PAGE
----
Gnonnas Pedro, also known as The Baobab of Benin music was born in Cotonou on January 10, 1943 as Pierre Soussou Gnonnas Kwasivi. When he grew up Cuban music was extremely popular in the bars and clubs of Cotonou and Porto Novo, the Capital of Benin. Inspired by bandleaders like Ignacio Blazio Osho [Orchestra Las Ondas] and Théophile do Rego dit El Rego [El Rego y sus Commandos], he founded his first band [Gnonnas y sus Panchos] in the mid 60’s.
Gilles Sala recognized his talent and contracted him for Riviera Afrique, part of the French Barclay label. In 1966 Rieviera Afrique released his first 45 rpm EP. The record contained four songs and was well received. "Gnonnas Pedro y sus Panchos will make thousands of dancers happy with his record", wrote the enthousiastic Gilles Sala on the back of the cover. After his first EP, Gnonnas Pedro released another two successful EPs on the Riviera Afrique label.
In the late 60's Gnonnas Pedro broadened his musical horizon by listening to - among others - American Blues, Highlife and local music. It resulted in Pedro's popularization of the Agbadja-style, named after a drum in the Mono region, that he associated with his Afri-Cuban influences. This Agbadja moderne will become the rythmic basis of his music so much that the invention of Agbadia is attributed to Pedro. He traveled extensively with his band Les Dadjes in the region and visited Togo, Ivory Coast, Ghana and Senegal. It was in this period that he recorded one of his biggest hit songs: Dadje von o von non.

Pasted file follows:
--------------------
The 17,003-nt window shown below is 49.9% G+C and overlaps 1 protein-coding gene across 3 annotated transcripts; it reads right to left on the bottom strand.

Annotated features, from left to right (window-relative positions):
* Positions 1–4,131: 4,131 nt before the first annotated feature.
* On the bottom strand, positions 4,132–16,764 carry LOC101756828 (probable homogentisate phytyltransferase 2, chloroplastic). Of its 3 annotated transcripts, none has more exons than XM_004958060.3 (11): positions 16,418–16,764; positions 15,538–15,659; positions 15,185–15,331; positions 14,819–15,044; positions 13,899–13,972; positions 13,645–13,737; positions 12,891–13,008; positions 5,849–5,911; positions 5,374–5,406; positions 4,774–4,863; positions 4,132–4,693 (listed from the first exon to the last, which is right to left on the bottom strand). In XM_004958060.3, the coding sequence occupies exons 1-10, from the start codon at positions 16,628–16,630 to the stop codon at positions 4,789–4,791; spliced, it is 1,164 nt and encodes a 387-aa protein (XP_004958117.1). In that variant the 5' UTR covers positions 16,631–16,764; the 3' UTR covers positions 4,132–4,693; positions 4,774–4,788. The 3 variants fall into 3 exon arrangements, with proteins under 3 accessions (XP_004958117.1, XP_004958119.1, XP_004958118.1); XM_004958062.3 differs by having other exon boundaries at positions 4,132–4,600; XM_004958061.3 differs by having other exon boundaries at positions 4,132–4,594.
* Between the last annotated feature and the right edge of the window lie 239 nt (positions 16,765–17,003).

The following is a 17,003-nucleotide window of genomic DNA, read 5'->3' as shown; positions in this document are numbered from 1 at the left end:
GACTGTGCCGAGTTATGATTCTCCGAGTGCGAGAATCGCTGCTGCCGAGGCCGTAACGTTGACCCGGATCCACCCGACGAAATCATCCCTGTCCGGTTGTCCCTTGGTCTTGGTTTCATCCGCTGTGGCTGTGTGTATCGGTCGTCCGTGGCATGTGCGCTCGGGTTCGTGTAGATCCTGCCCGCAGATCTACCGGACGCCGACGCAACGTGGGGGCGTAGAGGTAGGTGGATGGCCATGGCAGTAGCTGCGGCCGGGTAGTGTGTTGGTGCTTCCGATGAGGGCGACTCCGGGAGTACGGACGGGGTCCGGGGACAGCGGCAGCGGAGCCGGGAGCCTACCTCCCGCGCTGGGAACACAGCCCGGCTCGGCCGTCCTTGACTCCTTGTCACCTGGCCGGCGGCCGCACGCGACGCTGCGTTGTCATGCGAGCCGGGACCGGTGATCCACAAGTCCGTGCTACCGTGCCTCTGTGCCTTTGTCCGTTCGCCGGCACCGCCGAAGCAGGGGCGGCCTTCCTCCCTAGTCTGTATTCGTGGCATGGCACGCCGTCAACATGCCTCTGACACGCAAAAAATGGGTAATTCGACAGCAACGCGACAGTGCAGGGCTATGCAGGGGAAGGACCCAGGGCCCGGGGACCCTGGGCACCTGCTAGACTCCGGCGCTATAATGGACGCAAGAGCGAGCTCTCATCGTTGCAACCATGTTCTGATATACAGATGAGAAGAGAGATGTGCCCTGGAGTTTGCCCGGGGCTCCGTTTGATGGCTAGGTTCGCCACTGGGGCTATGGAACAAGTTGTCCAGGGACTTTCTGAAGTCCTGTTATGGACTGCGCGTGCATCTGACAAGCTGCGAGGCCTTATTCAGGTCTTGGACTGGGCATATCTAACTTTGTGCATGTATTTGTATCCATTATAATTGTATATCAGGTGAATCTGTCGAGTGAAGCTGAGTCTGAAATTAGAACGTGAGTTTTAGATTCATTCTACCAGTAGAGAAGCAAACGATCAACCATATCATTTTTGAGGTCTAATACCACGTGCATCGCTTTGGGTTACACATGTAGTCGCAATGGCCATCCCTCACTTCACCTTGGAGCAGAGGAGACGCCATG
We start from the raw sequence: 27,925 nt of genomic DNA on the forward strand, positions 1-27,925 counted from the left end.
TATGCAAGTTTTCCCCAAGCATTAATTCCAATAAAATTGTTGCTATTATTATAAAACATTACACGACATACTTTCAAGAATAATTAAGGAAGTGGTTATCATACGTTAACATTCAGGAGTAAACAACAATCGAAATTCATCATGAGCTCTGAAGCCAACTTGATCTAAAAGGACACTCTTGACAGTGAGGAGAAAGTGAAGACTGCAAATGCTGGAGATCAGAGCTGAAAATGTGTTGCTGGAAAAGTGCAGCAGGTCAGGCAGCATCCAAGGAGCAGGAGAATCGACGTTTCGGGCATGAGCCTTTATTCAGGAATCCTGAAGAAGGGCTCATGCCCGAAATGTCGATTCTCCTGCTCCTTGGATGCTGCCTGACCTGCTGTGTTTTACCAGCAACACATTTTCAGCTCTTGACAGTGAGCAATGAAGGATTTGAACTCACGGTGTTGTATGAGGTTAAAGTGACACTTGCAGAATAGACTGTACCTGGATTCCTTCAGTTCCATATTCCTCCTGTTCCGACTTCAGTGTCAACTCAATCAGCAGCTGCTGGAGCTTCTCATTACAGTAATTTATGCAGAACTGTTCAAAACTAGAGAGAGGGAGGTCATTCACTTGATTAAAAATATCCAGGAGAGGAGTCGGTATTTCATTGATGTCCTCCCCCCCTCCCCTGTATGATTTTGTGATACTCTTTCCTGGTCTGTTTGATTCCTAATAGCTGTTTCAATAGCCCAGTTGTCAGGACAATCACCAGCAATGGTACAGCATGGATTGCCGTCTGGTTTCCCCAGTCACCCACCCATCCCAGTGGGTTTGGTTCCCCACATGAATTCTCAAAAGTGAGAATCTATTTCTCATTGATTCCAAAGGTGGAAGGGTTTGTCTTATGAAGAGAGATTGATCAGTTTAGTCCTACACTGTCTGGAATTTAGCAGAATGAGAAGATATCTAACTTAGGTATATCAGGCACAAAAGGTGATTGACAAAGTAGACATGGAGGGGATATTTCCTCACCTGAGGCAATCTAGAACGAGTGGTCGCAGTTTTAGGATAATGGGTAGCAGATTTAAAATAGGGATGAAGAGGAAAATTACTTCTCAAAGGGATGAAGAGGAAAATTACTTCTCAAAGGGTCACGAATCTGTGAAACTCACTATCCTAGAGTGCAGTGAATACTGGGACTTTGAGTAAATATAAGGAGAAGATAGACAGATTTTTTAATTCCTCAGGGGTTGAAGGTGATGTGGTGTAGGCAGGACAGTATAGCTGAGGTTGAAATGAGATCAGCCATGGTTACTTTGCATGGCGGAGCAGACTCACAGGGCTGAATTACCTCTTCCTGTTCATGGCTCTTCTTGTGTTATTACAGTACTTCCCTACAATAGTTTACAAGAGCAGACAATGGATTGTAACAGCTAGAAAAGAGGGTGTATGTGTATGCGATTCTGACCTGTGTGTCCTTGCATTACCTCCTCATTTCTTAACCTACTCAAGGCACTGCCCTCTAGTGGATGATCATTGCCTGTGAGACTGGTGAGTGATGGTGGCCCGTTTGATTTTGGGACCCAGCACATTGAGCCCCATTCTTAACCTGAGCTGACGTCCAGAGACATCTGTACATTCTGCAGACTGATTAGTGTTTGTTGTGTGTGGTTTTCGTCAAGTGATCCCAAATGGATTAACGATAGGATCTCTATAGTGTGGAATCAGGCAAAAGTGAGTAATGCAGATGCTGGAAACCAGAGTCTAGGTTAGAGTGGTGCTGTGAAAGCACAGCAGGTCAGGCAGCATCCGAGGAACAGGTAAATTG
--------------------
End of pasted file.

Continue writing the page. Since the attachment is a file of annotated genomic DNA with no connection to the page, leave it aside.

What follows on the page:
Gnonnas Gilles, son of Benin's most famous singer Gnonnas Pedro performs his fathers song "okpo videa bassouo". This video was shot by film maker Leigh Iacobucci at nightclub Djembe Live in Cotonou, Benin on a hot and humid night in April of 2008.
Throughout the 1970’s he was accompanied by the Dadjes Band, with which he recorded about fifteen albums released in Benin, Nigeria, Ghana and France. The famous Africa tei Cuba clearly indicates where its influences originate, straddling several Atlantic cultures. The title of Silvestre Mendez, the classic Yiri yiri boum became after the ‘treatment’ by Gnonnas Pedro a veritable Pan-African success of the early 1980s. In the same register and on the same album El Cochechivo is among his best Afro-Latin productions. In the following years he continued his succes with songs like La musica en verité en La combinacion.
Guanguanco and Charanga. On August 12, 2004, Gnonnas Pedro died of cancer. In benin he received a national funeral that was right to his great significance for the music in Benin, Africa and the african diaspora.
(Main source: Gnonnas Pedro: La belle époque by Florent Mazzoleni).